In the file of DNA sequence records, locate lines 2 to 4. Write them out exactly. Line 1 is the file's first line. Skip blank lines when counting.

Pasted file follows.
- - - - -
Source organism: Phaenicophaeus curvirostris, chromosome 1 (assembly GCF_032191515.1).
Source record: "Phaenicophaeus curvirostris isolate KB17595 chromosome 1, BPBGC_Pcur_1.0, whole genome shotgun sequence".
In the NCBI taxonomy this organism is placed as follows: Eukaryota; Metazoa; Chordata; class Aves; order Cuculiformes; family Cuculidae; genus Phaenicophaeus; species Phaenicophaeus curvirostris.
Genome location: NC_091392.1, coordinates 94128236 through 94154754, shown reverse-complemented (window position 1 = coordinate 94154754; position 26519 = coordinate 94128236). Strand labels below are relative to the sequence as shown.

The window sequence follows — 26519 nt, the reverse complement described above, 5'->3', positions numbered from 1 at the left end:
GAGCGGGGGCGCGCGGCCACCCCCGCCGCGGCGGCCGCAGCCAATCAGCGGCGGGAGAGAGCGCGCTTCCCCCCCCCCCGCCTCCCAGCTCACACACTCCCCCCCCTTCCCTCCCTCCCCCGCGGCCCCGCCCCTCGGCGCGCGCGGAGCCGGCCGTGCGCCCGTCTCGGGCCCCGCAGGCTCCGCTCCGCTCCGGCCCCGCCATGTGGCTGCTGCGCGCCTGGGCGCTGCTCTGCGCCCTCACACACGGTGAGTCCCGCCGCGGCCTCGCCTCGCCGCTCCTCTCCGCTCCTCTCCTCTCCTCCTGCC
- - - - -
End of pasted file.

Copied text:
Source record: "Phaenicophaeus curvirostris isolate KB17595 chromosome 1, BPBGC_Pcur_1.0, whole genome shotgun sequence".
In the NCBI taxonomy this organism is placed as follows: Eukaryota; Metazoa; Chordata; class Aves; order Cuculiformes; family Cuculidae; genus Phaenicophaeus; species Phaenicophaeus curvirostris.
Genome location: NC_091392.1, coordinates 94128236 through 94154754, shown reverse-complemented (window position 1 = coordinate 94154754; position 26519 = coordinate 94128236). Strand labels below are relative to the sequence as shown.